If you are a candidate for a total knee replacement and want to feel better, recover faster, and have your replacement last longer, call Memphis Orthopaedic Group at 901-381-4664 to make an appointment with Dr. Jean Simard.
Common Conditions and Pains
Congratulations to Dr. Jean Simard for being the FIRST in Memphis to perform a successful Total Knee Replacement using the Mako Robotic-Arm Assisted Surgery System this morning at St. Francis Hospital-Memphis.
My name is Jay Phillips and I am a Certified Athletic Trainer. I want to talk briefly about neck strength and the possible relationship between neck strength and reducing the risk for concussion in high school sports. As spring football and spring sports arrive I am constantly hearing one question over and over again from coaches, players, and parent’s alike, ‘what else can be done to reduce the risk of concussions?’ Well, there has been research that shows for every one-pound increase in neck strength, odds of concussion decreased by 5%. The research also shows that observing an athlete’s neck size might be a useful tool in screening athletes that just might be at a higher risk of concussions and could possibly be included in early prevention programs. So, if you work with your athlete to increase his or her neck strength and neck size, your efforts should result in a decrease risk of concussion.
Have you even woken up in the morning with stiffness in one of your joints? Do you find yourself noticing clicking, popping, or grinding when you move your joints? What about swelling especially after using the joint? You may be one of several million people in the United States who is affected by osteoarthritis. Osteoarthritis is a process that may affect any joint in the body including the shoulder. Arthritis is known as general “wear and tear” of the cartilage in the joint and generally affects people older than 50. The purpose of the cartilage is to provide a smooth surface so that the bones move with ease. As this cartilage wears away, the ragged surface of the cartilage and then the surface of each bone begins to rub together causing inflammation to occur which leads to pain. Once the process begins there is no cure, but fortunately there are several treatments to help alleviate the associated symptoms.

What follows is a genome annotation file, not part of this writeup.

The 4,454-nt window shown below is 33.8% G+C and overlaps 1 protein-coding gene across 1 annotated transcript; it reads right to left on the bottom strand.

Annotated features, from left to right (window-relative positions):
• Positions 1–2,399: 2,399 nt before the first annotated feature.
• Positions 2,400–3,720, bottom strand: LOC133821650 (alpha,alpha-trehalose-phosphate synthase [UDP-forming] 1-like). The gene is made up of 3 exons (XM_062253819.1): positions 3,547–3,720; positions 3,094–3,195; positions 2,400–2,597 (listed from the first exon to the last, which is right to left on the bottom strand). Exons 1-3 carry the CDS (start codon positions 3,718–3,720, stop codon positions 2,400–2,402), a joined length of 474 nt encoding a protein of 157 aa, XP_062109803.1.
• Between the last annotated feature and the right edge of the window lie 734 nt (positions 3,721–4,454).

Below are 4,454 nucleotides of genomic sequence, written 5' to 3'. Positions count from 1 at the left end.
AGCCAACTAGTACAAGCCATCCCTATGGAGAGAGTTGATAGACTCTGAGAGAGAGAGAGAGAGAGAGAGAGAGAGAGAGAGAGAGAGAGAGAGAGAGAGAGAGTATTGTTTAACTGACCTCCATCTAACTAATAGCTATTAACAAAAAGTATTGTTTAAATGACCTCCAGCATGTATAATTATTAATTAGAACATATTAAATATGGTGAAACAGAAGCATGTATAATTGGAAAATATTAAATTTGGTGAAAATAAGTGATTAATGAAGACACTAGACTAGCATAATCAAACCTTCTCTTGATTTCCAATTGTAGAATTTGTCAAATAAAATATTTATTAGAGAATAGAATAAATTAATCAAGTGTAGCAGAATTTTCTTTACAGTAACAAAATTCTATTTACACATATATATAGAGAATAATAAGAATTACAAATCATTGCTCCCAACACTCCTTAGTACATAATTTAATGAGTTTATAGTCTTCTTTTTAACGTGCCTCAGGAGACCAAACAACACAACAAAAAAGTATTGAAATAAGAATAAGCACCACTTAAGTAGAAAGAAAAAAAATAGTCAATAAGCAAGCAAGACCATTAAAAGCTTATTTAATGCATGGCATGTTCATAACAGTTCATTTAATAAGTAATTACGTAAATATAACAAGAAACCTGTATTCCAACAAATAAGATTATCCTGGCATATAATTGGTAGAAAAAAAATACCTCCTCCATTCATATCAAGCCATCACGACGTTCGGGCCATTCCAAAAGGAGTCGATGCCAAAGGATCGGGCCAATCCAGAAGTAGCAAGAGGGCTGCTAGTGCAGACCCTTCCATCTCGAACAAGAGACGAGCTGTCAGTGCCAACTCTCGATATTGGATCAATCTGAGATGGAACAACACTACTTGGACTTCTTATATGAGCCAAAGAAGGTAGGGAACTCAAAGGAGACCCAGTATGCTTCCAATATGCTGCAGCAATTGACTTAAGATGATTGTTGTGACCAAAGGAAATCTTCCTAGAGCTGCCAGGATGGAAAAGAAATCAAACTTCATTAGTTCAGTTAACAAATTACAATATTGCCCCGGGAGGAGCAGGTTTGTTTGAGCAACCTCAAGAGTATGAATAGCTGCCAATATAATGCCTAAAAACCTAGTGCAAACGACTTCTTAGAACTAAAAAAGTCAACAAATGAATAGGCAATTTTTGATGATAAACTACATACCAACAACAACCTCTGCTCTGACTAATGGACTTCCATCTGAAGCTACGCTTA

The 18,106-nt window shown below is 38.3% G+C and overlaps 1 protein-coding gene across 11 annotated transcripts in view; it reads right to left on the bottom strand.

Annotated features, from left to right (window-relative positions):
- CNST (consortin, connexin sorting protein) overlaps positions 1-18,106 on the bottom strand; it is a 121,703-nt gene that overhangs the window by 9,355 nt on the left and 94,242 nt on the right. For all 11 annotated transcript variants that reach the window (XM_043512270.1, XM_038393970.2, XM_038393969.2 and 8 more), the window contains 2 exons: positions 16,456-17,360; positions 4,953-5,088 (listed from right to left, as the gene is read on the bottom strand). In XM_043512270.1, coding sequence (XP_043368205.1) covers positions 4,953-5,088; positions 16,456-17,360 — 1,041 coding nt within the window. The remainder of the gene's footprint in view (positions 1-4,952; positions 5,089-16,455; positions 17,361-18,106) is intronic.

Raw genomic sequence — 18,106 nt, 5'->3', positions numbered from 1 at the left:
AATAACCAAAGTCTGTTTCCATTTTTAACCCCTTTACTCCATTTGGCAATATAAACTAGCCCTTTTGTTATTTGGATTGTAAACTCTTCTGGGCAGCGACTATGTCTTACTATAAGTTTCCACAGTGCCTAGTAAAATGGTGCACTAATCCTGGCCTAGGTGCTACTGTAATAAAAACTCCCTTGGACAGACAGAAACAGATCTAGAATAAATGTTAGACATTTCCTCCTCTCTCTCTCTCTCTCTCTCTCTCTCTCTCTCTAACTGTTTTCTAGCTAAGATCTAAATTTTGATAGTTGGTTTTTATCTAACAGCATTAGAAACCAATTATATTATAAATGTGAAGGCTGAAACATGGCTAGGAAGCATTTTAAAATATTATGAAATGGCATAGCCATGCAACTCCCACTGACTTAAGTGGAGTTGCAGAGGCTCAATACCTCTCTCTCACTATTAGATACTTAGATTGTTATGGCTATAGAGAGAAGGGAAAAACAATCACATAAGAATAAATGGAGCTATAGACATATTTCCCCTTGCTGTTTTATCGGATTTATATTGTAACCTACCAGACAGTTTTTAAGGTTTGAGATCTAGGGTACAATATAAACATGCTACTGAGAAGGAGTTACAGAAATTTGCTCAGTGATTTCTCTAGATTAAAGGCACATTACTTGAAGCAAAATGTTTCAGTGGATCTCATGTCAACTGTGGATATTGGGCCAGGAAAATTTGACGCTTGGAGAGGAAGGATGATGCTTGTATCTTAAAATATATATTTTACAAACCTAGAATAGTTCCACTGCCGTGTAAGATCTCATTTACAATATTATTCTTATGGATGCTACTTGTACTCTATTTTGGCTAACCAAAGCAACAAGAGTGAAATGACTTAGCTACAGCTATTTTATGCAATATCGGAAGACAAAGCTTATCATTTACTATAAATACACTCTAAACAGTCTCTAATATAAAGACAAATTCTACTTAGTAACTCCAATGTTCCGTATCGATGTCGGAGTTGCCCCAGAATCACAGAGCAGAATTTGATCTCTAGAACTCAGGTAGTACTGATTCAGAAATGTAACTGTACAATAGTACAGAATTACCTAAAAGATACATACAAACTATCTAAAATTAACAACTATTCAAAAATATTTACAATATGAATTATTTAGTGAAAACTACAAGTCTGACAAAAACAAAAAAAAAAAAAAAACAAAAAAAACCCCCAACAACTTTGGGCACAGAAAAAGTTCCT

Today we’ll discuss arthritis of the shoulder, or glenohumeral joint. As demonstrated in the picture below, the shoulder is made of three bones: the scapula, clavicle and the humerus. Shoulder arthritis occurs in the glenoid of the scapula and the head of the humerus.
Symptoms include pain, a grinding sensation with movement, and stiffness. The severity may range from a mild nuisance to debilitating. When discussing your symptoms with your healthcare provider, they may obtain an x-ray of your shoulder. Some of the findings of an arthritic shoulder are demonstrated in the picture below. The x-ray on the left demonstrates a normal healthy shoulder and the one on the right demonstrates an arthritic shoulder. As we compare the two x-rays, we notice that the arthritic shoulder has a loss of the joint space and bone spurs (aka osteophytes).
It is always important to discuss your symptoms with your healthcare provider before beginning any treatment regime. Nonoperative treatments may include suggestions such as over-the-counter non-steroidal anti-inflammatories (NSAIDs), such as Ibuprofen or Aleve, application of heat or ice, home exercises, and steroid injections. For those with advanced arthritis, your healthcare provider may refer you to an orthopedic surgeon for consideration of a total joint replacement.